Analyst argues that China's regulation of Ant Group is bad for financial technology — and China's economy
- In late October, Chinese billionaire and Ant Group’s controller Jack Ma gave a controversial speech, where he appeared to criticize regulators.
- Days later, Ant’s highly-anticipated dual-listing in both Shanghai and Hong Kong — expected to be the world’s biggest —was suddenly suspended, sending Alibaba shares plunging.
- The troubles for both Alibaba and Ant have only grown since then.
SINGAPORE — The increasing regulatory scrutiny of Alibaba-affiliate and financial technology powerhouse Ant Group could be bad for the Chinese economy as well as China’s financial technology sector, says Andrew Collier, managing director of Orient Capital Research.
The highly-anticipated listing of Chinese tech giant Ant Group — which was set to be the world’s largest initial public offering — was abruptly suspended in November.
It came shortly after Ant’s controller Jack Ma and other executives at the firm were interviewed by Chinese authorities over regulatory concerns.
“It is true that when Jack Ma gave his terrible speech … that annoyed a lot of senior politicians, I thought that was gonna be kind of a one-off thing,” Collier told CNBC’s “Squawk Box Asia” on Tuesday.
He was referring to the Chinese billionaire’s speech in late October where he reportedly appeared to criticize regulators during a controversial speech. Ma is the founder of Chinese e-commerce giant Alibaba, which owns a roughly 33% stake in Ant Group.
Days later, Ant’s dual-listing in both Shanghai and Hong Kong was suddenly suspended, sending shares of Alibaba plunging.
“Clearly, this was an excuse by the leadership and probably the state banks to crack down on the entire fintech … sector,” Collier said. “Part of this is legitimate because of concerns about, you know, the possibility … of a financial crisis. But they already had clipped the wings of Ant Financial in quite serious ways.”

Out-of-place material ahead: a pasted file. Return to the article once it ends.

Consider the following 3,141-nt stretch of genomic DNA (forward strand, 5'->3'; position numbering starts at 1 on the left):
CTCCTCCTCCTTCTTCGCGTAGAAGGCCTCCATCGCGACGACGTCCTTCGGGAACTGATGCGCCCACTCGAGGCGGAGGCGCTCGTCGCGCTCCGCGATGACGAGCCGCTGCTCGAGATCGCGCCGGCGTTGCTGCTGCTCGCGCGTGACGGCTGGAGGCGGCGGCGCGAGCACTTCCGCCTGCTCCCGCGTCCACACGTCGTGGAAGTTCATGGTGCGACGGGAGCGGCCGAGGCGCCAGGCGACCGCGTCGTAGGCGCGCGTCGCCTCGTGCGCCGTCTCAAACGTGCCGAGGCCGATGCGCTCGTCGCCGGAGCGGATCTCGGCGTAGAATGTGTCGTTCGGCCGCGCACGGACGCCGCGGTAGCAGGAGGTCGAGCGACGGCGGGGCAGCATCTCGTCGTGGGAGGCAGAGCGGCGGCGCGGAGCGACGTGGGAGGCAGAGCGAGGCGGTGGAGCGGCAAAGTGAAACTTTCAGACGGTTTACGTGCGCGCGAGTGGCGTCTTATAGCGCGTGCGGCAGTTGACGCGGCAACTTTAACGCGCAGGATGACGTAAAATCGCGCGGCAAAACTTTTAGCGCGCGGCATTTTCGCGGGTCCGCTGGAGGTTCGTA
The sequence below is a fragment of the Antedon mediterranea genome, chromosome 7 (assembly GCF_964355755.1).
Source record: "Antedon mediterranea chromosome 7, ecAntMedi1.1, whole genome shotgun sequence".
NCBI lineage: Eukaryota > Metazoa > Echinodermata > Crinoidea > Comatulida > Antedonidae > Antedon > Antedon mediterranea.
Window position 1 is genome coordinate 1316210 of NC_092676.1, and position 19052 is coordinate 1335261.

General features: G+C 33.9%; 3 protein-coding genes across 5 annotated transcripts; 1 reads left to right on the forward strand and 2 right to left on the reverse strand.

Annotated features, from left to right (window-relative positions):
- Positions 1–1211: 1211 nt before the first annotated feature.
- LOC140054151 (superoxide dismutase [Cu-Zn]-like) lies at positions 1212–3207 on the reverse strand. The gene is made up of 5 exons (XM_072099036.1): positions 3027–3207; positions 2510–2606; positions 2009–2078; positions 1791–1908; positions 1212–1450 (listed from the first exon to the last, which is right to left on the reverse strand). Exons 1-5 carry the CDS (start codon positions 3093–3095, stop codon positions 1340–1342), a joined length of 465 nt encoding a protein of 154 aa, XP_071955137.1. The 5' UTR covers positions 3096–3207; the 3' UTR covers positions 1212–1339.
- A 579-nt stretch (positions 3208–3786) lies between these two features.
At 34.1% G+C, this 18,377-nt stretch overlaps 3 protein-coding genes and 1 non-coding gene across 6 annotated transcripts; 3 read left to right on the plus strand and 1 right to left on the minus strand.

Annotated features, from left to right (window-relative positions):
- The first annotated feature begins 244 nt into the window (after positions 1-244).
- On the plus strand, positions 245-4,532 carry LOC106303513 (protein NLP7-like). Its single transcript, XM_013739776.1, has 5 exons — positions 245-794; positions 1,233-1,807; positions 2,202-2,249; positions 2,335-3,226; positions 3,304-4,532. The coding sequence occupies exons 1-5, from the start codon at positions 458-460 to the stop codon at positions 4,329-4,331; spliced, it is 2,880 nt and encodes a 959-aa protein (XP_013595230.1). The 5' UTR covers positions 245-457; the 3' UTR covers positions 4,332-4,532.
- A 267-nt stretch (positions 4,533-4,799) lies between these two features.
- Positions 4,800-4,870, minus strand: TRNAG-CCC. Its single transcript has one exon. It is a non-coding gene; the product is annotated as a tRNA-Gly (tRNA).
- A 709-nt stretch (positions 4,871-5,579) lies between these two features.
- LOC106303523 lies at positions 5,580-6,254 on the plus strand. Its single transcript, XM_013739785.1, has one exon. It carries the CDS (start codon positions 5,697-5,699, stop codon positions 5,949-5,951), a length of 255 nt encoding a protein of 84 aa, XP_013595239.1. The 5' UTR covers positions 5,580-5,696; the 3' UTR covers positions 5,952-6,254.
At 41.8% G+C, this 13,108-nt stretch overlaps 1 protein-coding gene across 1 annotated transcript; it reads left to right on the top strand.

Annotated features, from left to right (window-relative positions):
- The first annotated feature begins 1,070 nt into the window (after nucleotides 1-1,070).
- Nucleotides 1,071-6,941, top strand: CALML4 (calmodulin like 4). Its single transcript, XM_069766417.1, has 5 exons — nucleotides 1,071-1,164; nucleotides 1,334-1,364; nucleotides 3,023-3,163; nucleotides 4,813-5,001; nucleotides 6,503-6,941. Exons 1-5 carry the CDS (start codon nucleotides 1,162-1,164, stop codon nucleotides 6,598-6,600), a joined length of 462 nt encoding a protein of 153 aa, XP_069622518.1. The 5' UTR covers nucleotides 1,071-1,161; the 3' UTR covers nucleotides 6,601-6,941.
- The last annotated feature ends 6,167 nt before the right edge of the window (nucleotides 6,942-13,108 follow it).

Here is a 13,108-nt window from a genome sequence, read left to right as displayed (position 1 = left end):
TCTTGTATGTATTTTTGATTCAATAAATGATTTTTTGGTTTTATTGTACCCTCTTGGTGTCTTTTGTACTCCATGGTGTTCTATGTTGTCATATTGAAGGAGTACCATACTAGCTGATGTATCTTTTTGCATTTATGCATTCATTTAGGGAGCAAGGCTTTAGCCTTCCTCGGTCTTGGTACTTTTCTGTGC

The troubles for both Alibaba and Ant have only grown since, with Chinese authorities announcing an anti-monopoly probe into the e-commerce titan last week. Chinese regulators also recently ordered Ant Group to rectify its businesses.
Those developments resulted in Alibaba’s Hong Kong-listed stock suffering yet another drop — with more than 831 billion Hong Kong dollars (approx. $107 billion) of its market cap was wiped out in just two sessions, based on CNBC’s calculations.
Collier said the regulatory scrutiny surrounding Ant was likely both centered around a desire to protect the Chinese consumer, as well as politics.
“Initially I kind of believed the line that the (People’s Bank of China) was trying to protect the consumer,” the analyst said, citing past challenges in the peer-to-peer lending space.
“Now, since they’re getting so serious and they’re coming up with new allegations and telling them to reduce large areas of their business, it’s clear it’s partly a political aim at reducing the size of these companies so they don’t have significant market share and threaten the existence of the state system,” he added.
“It’s not good for the future of fintech or the future of the Chinese economy,” Collier said.